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I'm a Statistics and CS double major and I must take two more math electives to complete my degree.

I have four choices for the Math courses I could take and I was wondering which of the two would be most beneficial for Machine Learning or Artificial Intelligence.

My choices are:

(1) Combinatorics 1 (2nd year course, also I've already taken Discrete Mathematics)

(2) Mathematical Modelling (2nd year course)

(3) Numerical Analysis 1 (2nd year course)

(4)Linear Algebra and Matrix Analysis (4th year course - this would be my 3rd Linear Algebra class)

Thanks for the advice!

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closed as primarily opinion-based by whuber Feb 25 '17 at 23:21

Many good questions generate some degree of opinion based on expert experience, but answers to this question will tend to be almost entirely based on opinions, rather than facts, references, or specific expertise. If this question can be reworded to fit the rules in the help center, please edit the question.

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    $\begingroup$ @henry-l What is a soft-question? Perhaps the tag references would be more appropriate?! $\endgroup$ – Stefan Feb 25 '17 at 0:08
  • $\begingroup$ @Henry.L Indeed, why create a new tag without a Wiki etc.? $\endgroup$ – Richard Hardy Feb 25 '17 at 9:28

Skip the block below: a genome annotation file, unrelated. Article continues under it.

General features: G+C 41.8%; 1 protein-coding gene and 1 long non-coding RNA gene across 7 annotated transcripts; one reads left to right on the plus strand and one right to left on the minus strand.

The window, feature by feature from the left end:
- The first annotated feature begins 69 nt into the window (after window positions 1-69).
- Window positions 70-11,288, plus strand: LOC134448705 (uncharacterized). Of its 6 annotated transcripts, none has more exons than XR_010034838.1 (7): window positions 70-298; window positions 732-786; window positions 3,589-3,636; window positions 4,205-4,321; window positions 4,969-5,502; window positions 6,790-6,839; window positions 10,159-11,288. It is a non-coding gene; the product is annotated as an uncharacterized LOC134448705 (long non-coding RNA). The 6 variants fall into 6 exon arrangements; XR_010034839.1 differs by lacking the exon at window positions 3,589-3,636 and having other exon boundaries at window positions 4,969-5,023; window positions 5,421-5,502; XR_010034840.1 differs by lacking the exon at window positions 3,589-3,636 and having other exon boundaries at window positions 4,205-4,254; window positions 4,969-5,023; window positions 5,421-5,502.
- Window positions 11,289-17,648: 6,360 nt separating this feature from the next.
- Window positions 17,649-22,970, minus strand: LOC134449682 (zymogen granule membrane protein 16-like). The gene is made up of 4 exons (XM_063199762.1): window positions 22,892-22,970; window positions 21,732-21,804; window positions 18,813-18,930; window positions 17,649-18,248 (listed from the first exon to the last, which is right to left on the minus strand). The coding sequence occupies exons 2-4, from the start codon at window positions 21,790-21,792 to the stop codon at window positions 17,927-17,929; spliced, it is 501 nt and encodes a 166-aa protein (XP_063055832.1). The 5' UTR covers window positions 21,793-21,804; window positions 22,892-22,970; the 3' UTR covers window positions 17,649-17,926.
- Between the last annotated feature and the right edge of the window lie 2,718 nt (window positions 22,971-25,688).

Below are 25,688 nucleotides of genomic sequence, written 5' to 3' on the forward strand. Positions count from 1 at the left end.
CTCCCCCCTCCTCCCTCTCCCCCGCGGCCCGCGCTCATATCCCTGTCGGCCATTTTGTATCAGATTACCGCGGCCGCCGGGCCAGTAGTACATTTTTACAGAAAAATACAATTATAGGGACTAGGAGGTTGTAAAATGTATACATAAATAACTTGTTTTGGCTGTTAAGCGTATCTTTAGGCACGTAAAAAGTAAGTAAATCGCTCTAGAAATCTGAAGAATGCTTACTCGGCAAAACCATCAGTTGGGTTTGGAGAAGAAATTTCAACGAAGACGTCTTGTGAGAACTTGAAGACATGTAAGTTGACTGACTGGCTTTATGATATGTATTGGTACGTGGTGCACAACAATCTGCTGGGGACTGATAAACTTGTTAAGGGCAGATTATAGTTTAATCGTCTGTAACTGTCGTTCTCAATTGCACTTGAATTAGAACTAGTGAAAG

• $\begingroup$ Hi, I mistakenly thought this tag already exists since it is a tag on mathoverflow, thanks for suggestions! $\endgroup$ – Henry.L Feb 25 '17 at 14:19
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Ideally you should take all four (or at least three of them). Otherwise, in order,

  1. Numerical Analysis -- assuming that this doesn't mean real or complex analysis, but instead numerical computation
  2. Mathematical Modeling -- always a good skill to have; will possibly lean more towards PDEs than statistical modeling
  3. Linear Algebra and Matrix Analysis -- if you hadn't already taken two years this would be higher
  4. Combinatorics -- While knowing combinatorics is important, the full class might go in less important directions (I could be wrong here)
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  • $\begingroup$ Are these in order from least to most useful? $\endgroup$ – Aaron Feb 25 '17 at 1:05
  • $\begingroup$ The order is most to least useful $\endgroup$ – jwimberley Feb 25 '17 at 1:22

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